These and other objects and features of the invention will be made apparent from the following description of the invention.

SUMMARY OF THE INVENTION

In accordance with the invention, reduced oil French fry potato products which have a crisp exterior and a soft interior are provided herein.

The French fry potato products of the invention are made by coating suitable French fry potato pieces with polyvinylpyrrolidone to provide the potato pieces with increased resistance to oil absorption during frying. The finished French fry potato products herein display the desirable organoleptic properties of crispness on the exterior and a soft interior.

Oil reductions of 20% or more are achieved using polyvinylpyrrolidone coatings in the range of about 0.1-5% by weight, preferably about 0.5-1.55%, of the finished potato product, while achieving the same water content of regular, uncoated French fry potatoes.

DETAILED DESCRIPTION OF THE INVENTION

In accordance with the invention, peeled raw potatoes are cut into potato pieces having a thickness of about 10 mm.10 mm.60 mm., which is suitable for making French fry potato products. The potato pieces then are provided with a coating of polyvinylpyrrolidone. Suitably, this coating may be provided by dipping the pieces into an aqueous polyvinylpyrrolidone solution, or by spraying the solution onto the pieces. The applied coating is then dried, e.g. in air, to form a substantially continuous, dry coating of uniform consistency. Generally, an aqueous polyvinylpyrrolidone solution having a concentration of 1-50% by weight polyvinylpyrrolidone is used. High solution concentrations are preferred because thicker coatings can be formed more rapidly. The polyvinyl-pyrrolidone coatings usually comprise about 0.1-6% by weight of the dry, coated pieces.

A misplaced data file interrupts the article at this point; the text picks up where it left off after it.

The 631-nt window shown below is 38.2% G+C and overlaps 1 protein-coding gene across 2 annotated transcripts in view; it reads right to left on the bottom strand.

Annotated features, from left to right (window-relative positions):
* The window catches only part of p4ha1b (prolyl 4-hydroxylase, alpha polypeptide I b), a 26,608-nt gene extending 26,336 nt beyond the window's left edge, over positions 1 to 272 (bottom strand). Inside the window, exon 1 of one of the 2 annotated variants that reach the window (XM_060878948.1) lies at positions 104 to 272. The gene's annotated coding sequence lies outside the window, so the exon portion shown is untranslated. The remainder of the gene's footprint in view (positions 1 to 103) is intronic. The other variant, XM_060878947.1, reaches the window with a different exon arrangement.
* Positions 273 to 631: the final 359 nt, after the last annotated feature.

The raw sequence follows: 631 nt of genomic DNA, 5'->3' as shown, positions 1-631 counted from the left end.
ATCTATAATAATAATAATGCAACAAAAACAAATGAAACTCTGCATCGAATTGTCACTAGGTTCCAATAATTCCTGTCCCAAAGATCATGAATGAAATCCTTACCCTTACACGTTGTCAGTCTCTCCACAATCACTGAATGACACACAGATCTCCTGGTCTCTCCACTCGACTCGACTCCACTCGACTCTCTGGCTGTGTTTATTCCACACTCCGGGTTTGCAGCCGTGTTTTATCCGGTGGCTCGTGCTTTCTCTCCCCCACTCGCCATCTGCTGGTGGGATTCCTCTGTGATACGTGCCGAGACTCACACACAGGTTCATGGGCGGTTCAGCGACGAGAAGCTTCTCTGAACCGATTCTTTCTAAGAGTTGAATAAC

Suitable PVP polymers utilizable herein are those having a purity sufficient for use as a food additive. The molecular weight of the PVP used is generally in the range of about Mw =1103 to 2106 (K-12 to K-120), and, preferably, K-12 to K-90 are used.

While raw potato pieces may be used for application of the PVP coating, precooked, reformed or partially fried potato pieces also may be used.